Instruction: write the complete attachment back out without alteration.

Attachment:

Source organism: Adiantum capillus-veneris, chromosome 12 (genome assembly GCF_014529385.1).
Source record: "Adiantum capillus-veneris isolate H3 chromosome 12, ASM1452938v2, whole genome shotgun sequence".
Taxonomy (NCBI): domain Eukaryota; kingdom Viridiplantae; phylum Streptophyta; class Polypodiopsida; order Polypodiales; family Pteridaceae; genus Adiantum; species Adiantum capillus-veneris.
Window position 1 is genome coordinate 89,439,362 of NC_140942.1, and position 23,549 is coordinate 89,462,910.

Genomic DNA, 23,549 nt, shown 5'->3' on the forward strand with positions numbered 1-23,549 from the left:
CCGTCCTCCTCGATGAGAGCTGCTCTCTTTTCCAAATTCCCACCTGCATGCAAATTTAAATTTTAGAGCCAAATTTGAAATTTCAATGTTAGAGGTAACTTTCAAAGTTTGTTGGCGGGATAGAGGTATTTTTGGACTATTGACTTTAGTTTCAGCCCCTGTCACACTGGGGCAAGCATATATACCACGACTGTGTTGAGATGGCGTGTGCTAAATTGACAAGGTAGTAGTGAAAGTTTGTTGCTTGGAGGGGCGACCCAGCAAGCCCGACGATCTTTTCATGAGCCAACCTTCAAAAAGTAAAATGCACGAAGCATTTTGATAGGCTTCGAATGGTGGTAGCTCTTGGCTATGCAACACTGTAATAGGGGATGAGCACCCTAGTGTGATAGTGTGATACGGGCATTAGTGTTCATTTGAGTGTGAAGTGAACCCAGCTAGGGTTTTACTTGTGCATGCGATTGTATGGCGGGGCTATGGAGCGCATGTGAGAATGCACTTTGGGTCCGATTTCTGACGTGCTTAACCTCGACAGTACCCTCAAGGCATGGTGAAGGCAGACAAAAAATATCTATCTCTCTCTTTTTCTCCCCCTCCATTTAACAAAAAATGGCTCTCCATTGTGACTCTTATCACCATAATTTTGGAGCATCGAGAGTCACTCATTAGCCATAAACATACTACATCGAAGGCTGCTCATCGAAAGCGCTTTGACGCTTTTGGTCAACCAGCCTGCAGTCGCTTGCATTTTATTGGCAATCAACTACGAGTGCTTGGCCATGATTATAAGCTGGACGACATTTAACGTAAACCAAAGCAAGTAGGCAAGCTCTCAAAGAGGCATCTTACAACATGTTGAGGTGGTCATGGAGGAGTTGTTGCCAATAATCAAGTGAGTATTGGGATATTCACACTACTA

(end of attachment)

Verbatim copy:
Source organism: Adiantum capillus-veneris, chromosome 12 (genome assembly GCF_014529385.1).
Source record: "Adiantum capillus-veneris isolate H3 chromosome 12, ASM1452938v2, whole genome shotgun sequence".
Taxonomy (NCBI): domain Eukaryota; kingdom Viridiplantae; phylum Streptophyta; class Polypodiopsida; order Polypodiales; family Pteridaceae; genus Adiantum; species Adiantum capillus-veneris.
Window position 1 is genome coordinate 89,439,362 of NC_140942.1, and position 23,549 is coordinate 89,462,910.

Genomic DNA, 23,549 nt, shown 5'->3' on the forward strand with positions numbered 1-23,549 from the left:
CCGTCCTCCTCGATGAGAGCTGCTCTCTTTTCCAAATTCCCACCTGCATGCAAATTTAAATTTTAGAGCCAAATTTGAAATTTCAATGTTAGAGGTAACTTTCAAAGTTTGTTGGCGGGATAGAGGTATTTTTGGACTATTGACTTTAGTTTCAGCCCCTGTCACACTGGGGCAAGCATATATACCACGACTGTGTTGAGATGGCGTGTGCTAAATTGACAAGGTAGTAGTGAAAGTTTGTTGCTTGGAGGGGCGACCCAGCAAGCCCGACGATCTTTTCATGAGCCAACCTTCAAAAAGTAAAATGCACGAAGCATTTTGATAGGCTTCGAATGGTGGTAGCTCTTGGCTATGCAACACTGTAATAGGGGATGAGCACCCTAGTGTGATAGTGTGATACGGGCATTAGTGTTCATTTGAGTGTGAAGTGAACCCAGCTAGGGTTTTACTTGTGCATGCGATTGTATGGCGGGGCTATGGAGCGCATGTGAGAATGCACTTTGGGTCCGATTTCTGACGTGCTTAACCTCGACAGTACCCTCAAGGCATGGTGAAGGCAGACAAAAAATATCTATCTCTCTCTTTTTCTCCCCCTCCATTTAACAAAAAATGGCTCTCCATTGTGACTCTTATCACCATAATTTTGGAGCATCGAGAGTCACTCATTAGCCATAAACATACTACATCGAAGGCTGCTCATCGAAAGCGCTTTGACGCTTTTGGTCAACCAGCCTGCAGTCGCTTGCATTTTATTGGCAATCAACTACGAGTGCTTGGCCATGATTATAAGCTGGACGACATTTAACGTAAACCAAAGCAAGTAGGCAAGCTCTCAAAGAGGCATCTTACAACATGTTGAGGTGGTCATGGAGGAGTTGTTGCCAATAATCAAGTGAGTATTGGGATATTCACACTACTA